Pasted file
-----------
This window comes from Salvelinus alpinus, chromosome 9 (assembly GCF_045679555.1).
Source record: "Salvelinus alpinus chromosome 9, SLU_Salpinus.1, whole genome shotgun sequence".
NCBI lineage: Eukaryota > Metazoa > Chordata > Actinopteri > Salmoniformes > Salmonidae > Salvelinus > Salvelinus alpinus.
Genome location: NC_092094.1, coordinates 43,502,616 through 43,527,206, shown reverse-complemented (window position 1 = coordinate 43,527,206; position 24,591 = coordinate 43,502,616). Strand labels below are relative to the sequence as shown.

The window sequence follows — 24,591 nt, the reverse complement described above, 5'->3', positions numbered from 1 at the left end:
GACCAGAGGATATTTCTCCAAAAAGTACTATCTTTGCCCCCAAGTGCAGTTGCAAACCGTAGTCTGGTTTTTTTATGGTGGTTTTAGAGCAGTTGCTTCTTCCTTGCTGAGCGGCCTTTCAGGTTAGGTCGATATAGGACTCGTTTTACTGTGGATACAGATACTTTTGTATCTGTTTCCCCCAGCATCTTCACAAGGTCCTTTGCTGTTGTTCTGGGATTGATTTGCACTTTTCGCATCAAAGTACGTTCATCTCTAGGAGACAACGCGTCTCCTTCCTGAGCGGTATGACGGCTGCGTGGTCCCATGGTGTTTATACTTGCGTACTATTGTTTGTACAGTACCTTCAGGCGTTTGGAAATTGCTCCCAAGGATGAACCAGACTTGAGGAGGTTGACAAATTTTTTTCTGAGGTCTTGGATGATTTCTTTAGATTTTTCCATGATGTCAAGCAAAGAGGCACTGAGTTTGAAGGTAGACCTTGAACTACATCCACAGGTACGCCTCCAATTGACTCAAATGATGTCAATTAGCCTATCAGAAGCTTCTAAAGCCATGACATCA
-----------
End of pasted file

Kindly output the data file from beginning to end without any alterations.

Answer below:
This window comes from Salvelinus alpinus, chromosome 9 (assembly GCF_045679555.1).
Source record: "Salvelinus alpinus chromosome 9, SLU_Salpinus.1, whole genome shotgun sequence".
NCBI lineage: Eukaryota > Metazoa > Chordata > Actinopteri > Salmoniformes > Salmonidae > Salvelinus > Salvelinus alpinus.
Genome location: NC_092094.1, coordinates 43,502,616 through 43,527,206, shown reverse-complemented (window position 1 = coordinate 43,527,206; position 24,591 = coordinate 43,502,616). Strand labels below are relative to the sequence as shown.

The window sequence follows — 24,591 nt, the reverse complement described above, 5'->3', positions numbered from 1 at the left end:
GACCAGAGGATATTTCTCCAAAAAGTACTATCTTTGCCCCCAAGTGCAGTTGCAAACCGTAGTCTGGTTTTTTTATGGTGGTTTTAGAGCAGTTGCTTCTTCCTTGCTGAGCGGCCTTTCAGGTTAGGTCGATATAGGACTCGTTTTACTGTGGATACAGATACTTTTGTATCTGTTTCCCCCAGCATCTTCACAAGGTCCTTTGCTGTTGTTCTGGGATTGATTTGCACTTTTCGCATCAAAGTACGTTCATCTCTAGGAGACAACGCGTCTCCTTCCTGAGCGGTATGACGGCTGCGTGGTCCCATGGTGTTTATACTTGCGTACTATTGTTTGTACAGTACCTTCAGGCGTTTGGAAATTGCTCCCAAGGATGAACCAGACTTGAGGAGGTTGACAAATTTTTTTCTGAGGTCTTGGATGATTTCTTTAGATTTTTCCATGATGTCAAGCAAAGAGGCACTGAGTTTGAAGGTAGACCTTGAACTACATCCACAGGTACGCCTCCAATTGACTCAAATGATGTCAATTAGCCTATCAGAAGCTTCTAAAGCCATGACATCA